Illinois Pension Debt Hits Record High
Among the toplines: The total amount of unsecured pension liabilities for the state’s five pension systems rose again in FY2020 to hit an almost unimaginable $ 144.2 billion, an increase of approximately $ 7 billion year over year. That record-deep hole occurred despite the fact that taxpayers contributed a record-breaking amount, with the tab set to increase another $ 500 million to $ 9.76 billion in 2021.
Even more: The total coverage ratio of the five funds – that is, the proportion of future liabilities that is covered by the existing assets – fell from 40.3 percent to 39 percent. We are actually back where we were in 2009 at 38.5 percent, despite ten-year tax increases, increased taxpayer contributions and an overall booming investment market.
Something like a treadmill that never stops no matter how much gasoline you have.
COGFA names two main reasons for the deepening hole.
The first is something that has been written about a lot but has not really caught on with many voters: Even now, the state is still not paying what the actuaries say to meet the target of 90 percent funding by 2045.
For example, in 2020, inadequate employer (or government) contributions were responsible for $ 2.227 billion of the rise in uncovered liability, the COGFA report said. Some of this is by design – the whole idea behind the state’s current pension funding system was to start slowly but build up to full funding.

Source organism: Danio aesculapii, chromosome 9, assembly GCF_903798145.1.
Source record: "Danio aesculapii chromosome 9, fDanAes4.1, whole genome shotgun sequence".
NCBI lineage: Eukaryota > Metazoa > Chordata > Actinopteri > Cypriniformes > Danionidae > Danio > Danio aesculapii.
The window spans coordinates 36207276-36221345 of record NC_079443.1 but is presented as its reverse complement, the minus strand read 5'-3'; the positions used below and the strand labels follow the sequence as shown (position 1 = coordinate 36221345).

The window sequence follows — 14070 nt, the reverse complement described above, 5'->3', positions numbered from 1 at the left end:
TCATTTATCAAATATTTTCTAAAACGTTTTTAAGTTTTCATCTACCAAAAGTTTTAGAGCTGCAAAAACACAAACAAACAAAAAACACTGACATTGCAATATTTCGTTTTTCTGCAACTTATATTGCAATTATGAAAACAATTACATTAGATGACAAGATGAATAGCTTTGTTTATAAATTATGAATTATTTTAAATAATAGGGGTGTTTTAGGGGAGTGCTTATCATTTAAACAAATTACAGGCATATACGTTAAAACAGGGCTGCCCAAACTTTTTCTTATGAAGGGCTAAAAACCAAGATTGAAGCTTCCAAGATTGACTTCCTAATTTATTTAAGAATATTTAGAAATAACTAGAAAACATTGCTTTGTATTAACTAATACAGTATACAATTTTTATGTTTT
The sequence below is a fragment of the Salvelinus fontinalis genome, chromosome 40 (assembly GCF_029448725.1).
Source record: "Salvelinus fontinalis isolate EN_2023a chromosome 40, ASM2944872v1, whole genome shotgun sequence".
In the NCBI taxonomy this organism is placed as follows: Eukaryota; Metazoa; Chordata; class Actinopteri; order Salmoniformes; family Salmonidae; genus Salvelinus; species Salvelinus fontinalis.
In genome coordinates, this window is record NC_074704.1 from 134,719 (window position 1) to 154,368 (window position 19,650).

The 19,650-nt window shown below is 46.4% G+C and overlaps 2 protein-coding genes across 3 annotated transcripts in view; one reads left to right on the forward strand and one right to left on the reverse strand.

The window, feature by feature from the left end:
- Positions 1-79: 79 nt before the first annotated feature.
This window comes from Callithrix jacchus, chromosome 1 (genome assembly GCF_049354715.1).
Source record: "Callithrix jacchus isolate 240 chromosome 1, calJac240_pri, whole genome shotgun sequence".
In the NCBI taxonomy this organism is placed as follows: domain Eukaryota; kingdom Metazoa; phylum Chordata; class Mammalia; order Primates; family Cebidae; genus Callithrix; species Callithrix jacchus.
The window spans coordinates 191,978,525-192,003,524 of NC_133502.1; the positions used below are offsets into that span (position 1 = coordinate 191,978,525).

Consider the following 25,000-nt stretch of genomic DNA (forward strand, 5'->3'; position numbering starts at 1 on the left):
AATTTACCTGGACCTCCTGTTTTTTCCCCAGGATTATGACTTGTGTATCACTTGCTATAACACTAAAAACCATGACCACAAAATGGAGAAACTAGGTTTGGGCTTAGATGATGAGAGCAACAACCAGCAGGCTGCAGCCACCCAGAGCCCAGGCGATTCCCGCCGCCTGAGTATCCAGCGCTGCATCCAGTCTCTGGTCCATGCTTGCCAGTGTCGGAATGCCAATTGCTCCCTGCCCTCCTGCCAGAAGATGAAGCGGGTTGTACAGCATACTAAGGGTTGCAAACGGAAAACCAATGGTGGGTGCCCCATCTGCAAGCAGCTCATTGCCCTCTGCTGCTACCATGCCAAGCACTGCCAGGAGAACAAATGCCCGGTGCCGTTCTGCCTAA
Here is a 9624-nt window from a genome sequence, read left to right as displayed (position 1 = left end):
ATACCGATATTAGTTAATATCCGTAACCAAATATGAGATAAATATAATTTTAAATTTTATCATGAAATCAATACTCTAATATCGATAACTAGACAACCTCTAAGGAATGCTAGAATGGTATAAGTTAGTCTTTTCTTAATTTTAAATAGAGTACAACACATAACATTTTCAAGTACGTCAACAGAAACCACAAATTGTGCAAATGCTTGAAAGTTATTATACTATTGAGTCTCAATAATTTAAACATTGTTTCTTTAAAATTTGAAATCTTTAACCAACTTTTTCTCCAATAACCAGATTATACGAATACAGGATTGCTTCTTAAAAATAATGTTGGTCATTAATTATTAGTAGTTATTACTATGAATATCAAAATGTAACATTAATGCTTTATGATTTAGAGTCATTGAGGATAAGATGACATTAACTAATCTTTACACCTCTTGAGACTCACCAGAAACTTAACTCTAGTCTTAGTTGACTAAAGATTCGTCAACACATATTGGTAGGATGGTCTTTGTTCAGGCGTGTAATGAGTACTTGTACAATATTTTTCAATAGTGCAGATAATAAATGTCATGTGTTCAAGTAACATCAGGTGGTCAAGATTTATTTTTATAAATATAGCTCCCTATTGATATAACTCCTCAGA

However, the state never seems to get any closer. Although annual taxpayer contributions increased sevenfold between 2001 and 2021, they must more than double over the next two decades or so. And only if the state achieves its investment goals.
But so far the state has not achieved these goals, which is the other major reason for the poor performance last year. The funds assume an investment return of 6.5 to 7 percent. But none of them came anywhere near it in fiscal 2020, which ended in June a year ago. In fact, the huge Teachers Retirement System was barely making money with its $ 52 billion fortune with a return of just 0.6 percent.
A spokesman for TRS was not immediately available for comment.
Now Governor JB Pritzker’s office has indicated that the state is nearing a tipping point as more workers who receive high pension benefits in Tier 1 are being replaced with Tier 2 workers hired after 2011. The COGFA report offers little support for this theory, saying that scheduled contributions as a percentage of wage bill should increase slowly over the next decade or so, from 47 percent now to around 54 percent. In other words, we should start catching up.
Perhaps. When there are no more bumps. When the return on investment rises again. And when taxpayers are happy to add hundreds of millions of dollars in additional new retirement spending each year.
Not pretty. And whoever is really running for governor really has to talk about it.